Earlier this month, Christian Security Network, an organization dedicated to helping churches and other Christian affiliated facilities become safer and more secure, released a report detailing crimes against Christian organizations in 2010.
The report, "Crimes against Christian Organizations in the United States -2010," which was independently compiled by the organization, shows that many crimes against churches increased between 2009 and 2010. Among the crimes that saw a sharp increase in 2010 were burglary, theft and internal theft, which combined costs churches nearly $20 million in damage. Though it only increased slightly in 2010, incidents of arson were also costly to churches nationwide, inflicting more than $3 million in damage, according to the report.
While the Federal Bureau of Investigation tracks crimes against churches and other houses of worship in its annual report on hate crime statistics, CSN Executive Director Jeffrey Hawkins says they don't accurately reflect all of the crimes that occur against Christian organizations. According to the FBI's hate crime statistics for 2009, 1,376 hate crimes were motivated by religious bias. Of those crimes, 70.1 percent were anti-Jewish, 9.3 were anti-Islamic, 4 percent were anti-Catholic, and 2.9 percent were anti-Protestant. The other 13 percent of crimes that were motivated by a religious bias were against another religion or multiple religions.
Hawkins, who also serves as manager of security management outreach for American Military University, said that there was such a disparity between these hate crime statistics and raw data from the U.S. Justice Department on crimes that occurred on church property that CSN decided to compile its own figures.
"We verify every incident that happens, either through a news source, a police blog or some other credible source," Hawkins explained. "So, the 1,783 incidents we reported for 2010 and the 1,237 the year before, we verify every single incident."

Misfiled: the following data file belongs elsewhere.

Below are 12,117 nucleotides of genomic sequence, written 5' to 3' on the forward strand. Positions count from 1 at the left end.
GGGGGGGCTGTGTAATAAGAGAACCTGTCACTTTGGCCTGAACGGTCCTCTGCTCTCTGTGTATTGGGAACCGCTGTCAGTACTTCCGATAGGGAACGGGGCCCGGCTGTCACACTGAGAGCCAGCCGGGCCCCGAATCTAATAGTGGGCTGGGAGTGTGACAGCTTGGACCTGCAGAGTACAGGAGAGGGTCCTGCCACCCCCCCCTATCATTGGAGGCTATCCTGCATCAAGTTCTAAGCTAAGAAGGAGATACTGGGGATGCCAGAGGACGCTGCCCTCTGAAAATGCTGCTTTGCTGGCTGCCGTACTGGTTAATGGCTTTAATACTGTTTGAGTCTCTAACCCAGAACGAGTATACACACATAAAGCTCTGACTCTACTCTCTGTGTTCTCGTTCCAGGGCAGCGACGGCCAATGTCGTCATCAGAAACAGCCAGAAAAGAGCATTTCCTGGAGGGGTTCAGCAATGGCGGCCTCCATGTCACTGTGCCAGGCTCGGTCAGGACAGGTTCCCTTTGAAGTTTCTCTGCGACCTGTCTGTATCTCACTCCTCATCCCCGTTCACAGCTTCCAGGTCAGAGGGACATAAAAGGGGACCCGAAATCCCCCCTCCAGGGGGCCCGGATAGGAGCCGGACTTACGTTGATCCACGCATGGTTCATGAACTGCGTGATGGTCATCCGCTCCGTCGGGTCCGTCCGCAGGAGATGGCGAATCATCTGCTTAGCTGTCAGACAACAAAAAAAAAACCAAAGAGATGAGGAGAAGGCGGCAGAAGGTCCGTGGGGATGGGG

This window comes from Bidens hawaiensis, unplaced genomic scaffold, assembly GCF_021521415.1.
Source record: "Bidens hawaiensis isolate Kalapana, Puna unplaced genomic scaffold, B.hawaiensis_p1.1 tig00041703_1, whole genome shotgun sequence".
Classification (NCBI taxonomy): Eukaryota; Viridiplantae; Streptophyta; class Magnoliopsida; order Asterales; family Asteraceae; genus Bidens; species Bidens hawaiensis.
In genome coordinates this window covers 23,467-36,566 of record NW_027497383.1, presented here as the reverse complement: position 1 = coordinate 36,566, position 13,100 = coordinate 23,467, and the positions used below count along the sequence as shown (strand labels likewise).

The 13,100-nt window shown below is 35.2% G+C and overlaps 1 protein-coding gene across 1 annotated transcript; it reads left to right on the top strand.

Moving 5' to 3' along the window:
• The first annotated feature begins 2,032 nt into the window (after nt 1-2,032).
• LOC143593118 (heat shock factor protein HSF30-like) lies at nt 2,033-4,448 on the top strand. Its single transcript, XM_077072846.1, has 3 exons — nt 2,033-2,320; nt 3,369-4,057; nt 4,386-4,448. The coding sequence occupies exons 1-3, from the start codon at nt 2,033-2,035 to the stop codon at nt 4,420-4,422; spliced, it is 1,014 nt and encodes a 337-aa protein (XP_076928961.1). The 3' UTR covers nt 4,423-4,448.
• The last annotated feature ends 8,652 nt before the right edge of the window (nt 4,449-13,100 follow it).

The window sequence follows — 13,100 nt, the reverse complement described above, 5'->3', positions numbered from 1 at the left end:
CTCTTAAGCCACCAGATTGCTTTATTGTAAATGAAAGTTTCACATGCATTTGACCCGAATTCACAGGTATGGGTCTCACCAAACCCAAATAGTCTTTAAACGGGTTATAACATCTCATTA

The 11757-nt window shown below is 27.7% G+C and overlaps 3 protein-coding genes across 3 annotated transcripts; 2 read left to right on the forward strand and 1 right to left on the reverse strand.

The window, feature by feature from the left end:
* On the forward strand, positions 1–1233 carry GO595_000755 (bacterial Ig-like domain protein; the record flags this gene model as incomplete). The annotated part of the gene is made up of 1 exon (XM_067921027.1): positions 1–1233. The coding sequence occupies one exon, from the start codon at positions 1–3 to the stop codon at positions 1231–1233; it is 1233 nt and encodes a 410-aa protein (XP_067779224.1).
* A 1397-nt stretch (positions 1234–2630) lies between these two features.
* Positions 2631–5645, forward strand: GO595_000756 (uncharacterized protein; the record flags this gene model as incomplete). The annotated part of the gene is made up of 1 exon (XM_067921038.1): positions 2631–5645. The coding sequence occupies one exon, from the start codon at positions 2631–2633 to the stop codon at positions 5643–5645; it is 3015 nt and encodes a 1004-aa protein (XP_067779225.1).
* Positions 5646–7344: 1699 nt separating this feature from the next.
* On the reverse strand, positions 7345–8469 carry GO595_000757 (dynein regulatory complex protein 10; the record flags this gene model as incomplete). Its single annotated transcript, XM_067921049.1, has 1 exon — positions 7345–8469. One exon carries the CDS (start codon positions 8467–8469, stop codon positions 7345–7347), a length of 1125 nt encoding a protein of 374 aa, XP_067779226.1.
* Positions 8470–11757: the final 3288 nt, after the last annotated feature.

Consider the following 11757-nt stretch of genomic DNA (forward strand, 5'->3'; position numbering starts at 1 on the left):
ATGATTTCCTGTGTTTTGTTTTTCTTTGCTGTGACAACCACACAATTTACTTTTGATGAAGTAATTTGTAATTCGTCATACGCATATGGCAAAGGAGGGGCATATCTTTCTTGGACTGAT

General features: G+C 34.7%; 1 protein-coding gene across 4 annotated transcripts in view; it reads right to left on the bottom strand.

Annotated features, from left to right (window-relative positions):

Hawkins added that even CSN's crime figures are conservative and that the underreporting of crimes against churches is troubling in and of itself.
"There are a far greater number of property crimes than we could ever track, so what strikes us is that there is such a problem and that it's so underreported, both in terms of what the government reports and really in terms of what the media reports," Hawkins said.
According to the report, the most financially damaging crime against churches in 2010 was internal theft, which cost churches more than $15 million. To help prevent this, Hawkins recommends that churches implement the financial safeguards that any other business would.
"I think the problem that churches have is (they have) kind of a trust everybody mentality and we see this even in terms of doing background checks on people and everything else. These thefts are being committed by everyone from the church leadership down to the volunteer treasurer. There really isn't any one position that stands out," he said. "The average amount for these (thefts), over the past couple of years, have ranged from $200,000 to $300,000 per occurrence.
One of the challenges for churches, according to Hawkins, is that they are different from other businesses and organizations in that they are not out to catch and prosecute those who have committed a crime against them. Oftentimes, they want to help someone that has been caught trying to break into their facilities.
"A church wants to be seen as doing good not for being the victim of crime, especially if the crime is an internal crime." Hawkins explained.
In addition to internal theft, burglaries were another costly crime for churches in 2010. The CSN report tallied 970 burglaries at churches in 2010, resulting in more than $2 million in damage.
"Churches have great things to steal that they haven't had in the past 20 or 30 years. They have got laptops, flat screen TVs, sound equipment and music boards, those are the kinds of things we are seeing being stolen out of churches during a burglary," Hawkins said.